People often ask me where I get my ideas from or what fuels my endless enthusiasm for the outdoors. The truth is, I stand on the shoulders of giants. In the information age, we are so fortunate to have countless images of the best mountains and trails the world has to offer at the tips of our fingers. Here are a few of the women I admire who make my heartbeat quicken on the days I feel despondent.
The walls were moving, and I didn’t know where my guide was.
I was squatting, pants-down, over a pit toilet within a crudely constructed turquoise shed somewhere around 15,700 feet in the Andean foothills of Peru, trying desperately not to puke. The walls appeared to be having a rave of their own, swaying rhythmically to and fro like one of those inflatable arm waving men you see outside of used car dealerships. Mind you, the walls were not actually alive. They were static, as ordinary outhouse walls tend to be. I was the one collapsing. I was trapped in the psychedelic hellscape that only severe altitude sickness can bring, and I was terrified.
Every Wednesday night in Los Angeles, a gaggle of misfits and cycling nerds gathers at 9pm outside a nondescript donut emporium nestled deep inside the dingy side streets of Koreatown. They are not sugar-gluttons or drunken party cruisers. Rather, they come together each week for the simple task of a bike ride.
My first backpacking trip was a burly 12 miler that left me gasping for air as I crested the last few boulders on the summit block of Alta Peak. I was 28, hopelessly in love, and had a gorgeous assortment of all the wrong gear. Among the sundries inside my pack were: a bohemian leather jacket, a full-sized towel, and a child’s size sleeping bag from the sale bin at a suburban H&M. I was a mess.
“I wish I remembered more of it.”
The feeling stuck in my brain like old gum to a shoe as I tried to conjure up details from the day’s climb that broke all my records, bruised my heart, and took me to 16,818 vertical feet above sea level.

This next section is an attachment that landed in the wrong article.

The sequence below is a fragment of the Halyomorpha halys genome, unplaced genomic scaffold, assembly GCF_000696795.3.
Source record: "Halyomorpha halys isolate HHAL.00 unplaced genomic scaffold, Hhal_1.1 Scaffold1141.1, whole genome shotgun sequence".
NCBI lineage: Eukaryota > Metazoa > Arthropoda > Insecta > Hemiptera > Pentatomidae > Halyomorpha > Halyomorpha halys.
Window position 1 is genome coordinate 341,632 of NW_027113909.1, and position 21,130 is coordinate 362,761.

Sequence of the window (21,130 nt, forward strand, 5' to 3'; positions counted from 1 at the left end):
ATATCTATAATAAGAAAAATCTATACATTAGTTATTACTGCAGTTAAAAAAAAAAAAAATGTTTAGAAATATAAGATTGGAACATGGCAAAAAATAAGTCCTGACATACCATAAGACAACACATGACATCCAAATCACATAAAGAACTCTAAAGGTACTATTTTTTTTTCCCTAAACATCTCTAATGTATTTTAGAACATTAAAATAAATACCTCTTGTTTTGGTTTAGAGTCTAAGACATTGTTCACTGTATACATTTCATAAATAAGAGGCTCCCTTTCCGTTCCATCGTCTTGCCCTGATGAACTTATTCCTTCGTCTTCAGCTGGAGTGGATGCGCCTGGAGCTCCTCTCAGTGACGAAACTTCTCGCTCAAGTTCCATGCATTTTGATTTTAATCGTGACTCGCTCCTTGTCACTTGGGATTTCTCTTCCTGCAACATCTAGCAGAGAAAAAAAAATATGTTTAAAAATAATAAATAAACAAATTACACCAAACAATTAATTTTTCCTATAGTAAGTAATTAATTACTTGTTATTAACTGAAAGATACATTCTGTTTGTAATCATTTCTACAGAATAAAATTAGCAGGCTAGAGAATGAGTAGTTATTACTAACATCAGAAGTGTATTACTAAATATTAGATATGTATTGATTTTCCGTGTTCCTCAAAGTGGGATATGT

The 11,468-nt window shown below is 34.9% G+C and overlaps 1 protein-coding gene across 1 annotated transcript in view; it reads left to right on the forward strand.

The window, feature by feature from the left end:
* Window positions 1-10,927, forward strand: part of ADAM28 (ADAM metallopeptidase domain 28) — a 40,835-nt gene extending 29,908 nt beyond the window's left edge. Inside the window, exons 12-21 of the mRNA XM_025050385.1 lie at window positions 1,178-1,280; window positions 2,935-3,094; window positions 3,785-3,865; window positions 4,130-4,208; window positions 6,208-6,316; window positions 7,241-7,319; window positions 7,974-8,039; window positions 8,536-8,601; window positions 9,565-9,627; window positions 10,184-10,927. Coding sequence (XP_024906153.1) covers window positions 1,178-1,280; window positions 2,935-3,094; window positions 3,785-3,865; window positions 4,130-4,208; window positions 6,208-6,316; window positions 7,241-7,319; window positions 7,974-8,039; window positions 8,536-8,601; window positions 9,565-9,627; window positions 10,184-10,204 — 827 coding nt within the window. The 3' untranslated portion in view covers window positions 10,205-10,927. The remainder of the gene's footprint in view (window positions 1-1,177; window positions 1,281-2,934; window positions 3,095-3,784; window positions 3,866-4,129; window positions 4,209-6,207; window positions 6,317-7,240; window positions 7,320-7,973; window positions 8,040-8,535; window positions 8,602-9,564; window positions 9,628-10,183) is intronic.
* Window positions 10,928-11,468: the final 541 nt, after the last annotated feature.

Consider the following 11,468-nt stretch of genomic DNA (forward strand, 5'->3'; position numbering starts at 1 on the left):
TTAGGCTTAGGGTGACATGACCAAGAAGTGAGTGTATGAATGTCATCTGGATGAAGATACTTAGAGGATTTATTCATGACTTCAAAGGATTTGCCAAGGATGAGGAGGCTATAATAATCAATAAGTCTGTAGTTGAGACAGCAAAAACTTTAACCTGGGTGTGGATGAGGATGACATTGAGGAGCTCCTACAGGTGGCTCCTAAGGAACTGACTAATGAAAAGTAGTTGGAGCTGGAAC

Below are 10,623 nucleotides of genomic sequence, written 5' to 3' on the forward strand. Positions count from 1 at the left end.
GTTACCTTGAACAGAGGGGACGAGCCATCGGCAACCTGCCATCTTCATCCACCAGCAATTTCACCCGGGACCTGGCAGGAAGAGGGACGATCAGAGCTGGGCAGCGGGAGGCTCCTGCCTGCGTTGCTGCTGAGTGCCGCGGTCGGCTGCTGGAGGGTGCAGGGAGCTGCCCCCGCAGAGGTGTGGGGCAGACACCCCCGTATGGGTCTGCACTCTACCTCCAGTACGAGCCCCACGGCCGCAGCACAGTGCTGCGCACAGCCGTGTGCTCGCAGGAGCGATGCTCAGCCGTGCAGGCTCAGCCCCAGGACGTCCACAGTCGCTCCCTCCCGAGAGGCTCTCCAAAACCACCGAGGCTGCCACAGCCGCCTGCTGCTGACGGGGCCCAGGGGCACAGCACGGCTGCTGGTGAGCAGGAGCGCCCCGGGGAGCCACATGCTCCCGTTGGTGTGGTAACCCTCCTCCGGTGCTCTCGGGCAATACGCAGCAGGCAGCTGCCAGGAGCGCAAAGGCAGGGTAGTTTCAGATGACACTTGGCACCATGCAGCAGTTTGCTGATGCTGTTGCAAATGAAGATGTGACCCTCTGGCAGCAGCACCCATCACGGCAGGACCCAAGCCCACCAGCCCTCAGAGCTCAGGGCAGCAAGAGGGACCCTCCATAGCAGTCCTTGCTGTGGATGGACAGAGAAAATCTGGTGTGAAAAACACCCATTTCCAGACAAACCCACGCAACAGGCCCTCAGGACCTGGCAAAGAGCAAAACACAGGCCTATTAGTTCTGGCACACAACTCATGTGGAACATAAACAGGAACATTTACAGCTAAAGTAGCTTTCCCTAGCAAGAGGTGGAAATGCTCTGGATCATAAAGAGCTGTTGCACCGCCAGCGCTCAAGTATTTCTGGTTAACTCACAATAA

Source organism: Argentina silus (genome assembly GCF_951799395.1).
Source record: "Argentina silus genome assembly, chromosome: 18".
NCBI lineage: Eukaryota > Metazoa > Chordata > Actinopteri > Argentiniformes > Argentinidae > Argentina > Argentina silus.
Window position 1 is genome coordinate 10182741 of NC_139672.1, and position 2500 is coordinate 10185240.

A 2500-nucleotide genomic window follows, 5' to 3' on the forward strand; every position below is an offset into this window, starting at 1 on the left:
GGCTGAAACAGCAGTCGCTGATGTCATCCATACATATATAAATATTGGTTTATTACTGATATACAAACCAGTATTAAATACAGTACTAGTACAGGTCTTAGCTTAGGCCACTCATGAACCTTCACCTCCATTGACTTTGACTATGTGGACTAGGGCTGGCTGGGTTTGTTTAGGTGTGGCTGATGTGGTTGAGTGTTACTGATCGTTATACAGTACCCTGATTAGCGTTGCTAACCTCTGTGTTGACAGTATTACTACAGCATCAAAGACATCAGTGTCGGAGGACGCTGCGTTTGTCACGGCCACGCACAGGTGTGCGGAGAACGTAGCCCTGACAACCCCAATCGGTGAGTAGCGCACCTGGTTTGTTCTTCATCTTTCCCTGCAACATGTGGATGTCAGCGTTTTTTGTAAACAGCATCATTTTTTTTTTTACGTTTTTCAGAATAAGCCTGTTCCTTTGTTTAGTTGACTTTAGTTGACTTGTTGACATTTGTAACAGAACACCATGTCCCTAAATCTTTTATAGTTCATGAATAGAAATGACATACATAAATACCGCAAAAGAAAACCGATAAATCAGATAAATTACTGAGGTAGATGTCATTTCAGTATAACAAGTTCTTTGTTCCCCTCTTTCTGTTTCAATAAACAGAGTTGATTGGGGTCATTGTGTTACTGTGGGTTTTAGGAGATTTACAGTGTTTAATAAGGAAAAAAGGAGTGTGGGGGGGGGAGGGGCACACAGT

Last Thursday afternoon, I bit into a bright pink apple, feeling the familiar crunch as my teeth sliced through its delicate skin. The texture was waxen at first with a cool grit the color of eggshell hiding underneath, and I paused as each flavor spread wide across my tongue. First tart, then floral, then an accelerated array of sweet, sour, base, and plant before I swallowed and began again. I paused, affixing my gaze on the small, oval sticker that bared a barcode and a cheap cartoon logo, and I wondered, “Where did you come from?”
“How much higher do you think that outcropping is from where we’re sitting right now?”
Justin was faded, nauseous, and swaying in the mid-day heat of the Eastern Sierra when he the words fell out of his mouth. My head felt like an over-inflated balloon. Dumbstruck, I tried my best at a civil response, “Fuck. I don’t know… Maybe 50 feet? Is this not the summit?!”
Let’s face it, you’re on the trail so many weekends out of the year that you have a pet honeybee named Myrtle who lives behind your right ear and a heart with John Muir’s name on it tattooed across your left tricep. You knit sweaters from the leg hair you shave once a year before your family’s Christmas party, and you know how to create a fierce smoky eye out of nothing but a spoonful of mushroom spores you found in the forest. You are ethereal. You are muddy. Your favorite Beatle is George’s sitar, and you legally changed your middle name to Moab when you were 17. This one’s for you, sugarplum.
On this fine June evening, I’d like to raise a glass (of champagne, PBR, kombucha, cherry limeade, or whatever else is in your merry cup) to the odd jobs. To the jobs that got us through and the jobs we barely got through. To the kettle-clanging coffee mavens and the primped and pastied pole goddesses: this one’s for you.
It is Sunday night, and you have left me sore.
After the laughter and the naked shock of lake thaw turning my skin to goosepimples, after you have left my hair a bedded mess of red, and after three moonless nights with trees tall as cathedral spires, I have spun my key and dropped my pack, a sagging slump at the foot of the bed in a dingy apartment behind a cheap sushi joint and a 7-Eleven in west Los Angeles.